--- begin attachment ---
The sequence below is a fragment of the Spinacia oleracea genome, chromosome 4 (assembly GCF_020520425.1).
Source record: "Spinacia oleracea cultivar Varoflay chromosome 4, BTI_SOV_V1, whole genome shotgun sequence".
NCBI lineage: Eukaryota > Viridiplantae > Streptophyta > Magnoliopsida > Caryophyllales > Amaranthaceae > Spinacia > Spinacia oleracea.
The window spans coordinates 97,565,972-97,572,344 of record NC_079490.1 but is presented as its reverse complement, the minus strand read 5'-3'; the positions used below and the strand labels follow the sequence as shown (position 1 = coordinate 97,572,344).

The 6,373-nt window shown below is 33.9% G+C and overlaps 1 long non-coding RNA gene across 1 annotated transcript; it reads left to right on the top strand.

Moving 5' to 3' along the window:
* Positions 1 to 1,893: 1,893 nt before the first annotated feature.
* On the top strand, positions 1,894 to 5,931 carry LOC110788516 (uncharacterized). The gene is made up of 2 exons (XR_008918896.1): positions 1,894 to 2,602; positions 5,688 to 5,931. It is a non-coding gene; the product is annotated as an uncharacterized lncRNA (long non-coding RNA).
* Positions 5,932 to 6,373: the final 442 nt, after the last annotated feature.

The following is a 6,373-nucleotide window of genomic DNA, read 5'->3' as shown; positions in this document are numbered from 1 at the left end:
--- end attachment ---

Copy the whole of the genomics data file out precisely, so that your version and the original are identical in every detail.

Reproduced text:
The sequence below is a fragment of the Spinacia oleracea genome, chromosome 4 (assembly GCF_020520425.1).
Source record: "Spinacia oleracea cultivar Varoflay chromosome 4, BTI_SOV_V1, whole genome shotgun sequence".
NCBI lineage: Eukaryota > Viridiplantae > Streptophyta > Magnoliopsida > Caryophyllales > Amaranthaceae > Spinacia > Spinacia oleracea.
The window spans coordinates 97,565,972-97,572,344 of record NC_079490.1 but is presented as its reverse complement, the minus strand read 5'-3'; the positions used below and the strand labels follow the sequence as shown (position 1 = coordinate 97,572,344).

The 6,373-nt window shown below is 33.9% G+C and overlaps 1 long non-coding RNA gene across 1 annotated transcript; it reads left to right on the top strand.

Moving 5' to 3' along the window:
* Positions 1 to 1,893: 1,893 nt before the first annotated feature.
* On the top strand, positions 1,894 to 5,931 carry LOC110788516 (uncharacterized). The gene is made up of 2 exons (XR_008918896.1): positions 1,894 to 2,602; positions 5,688 to 5,931. It is a non-coding gene; the product is annotated as an uncharacterized lncRNA (long non-coding RNA).
* Positions 5,932 to 6,373: the final 442 nt, after the last annotated feature.

The following is a 6,373-nucleotide window of genomic DNA, read 5'->3' as shown; positions in this document are numbered from 1 at the left end: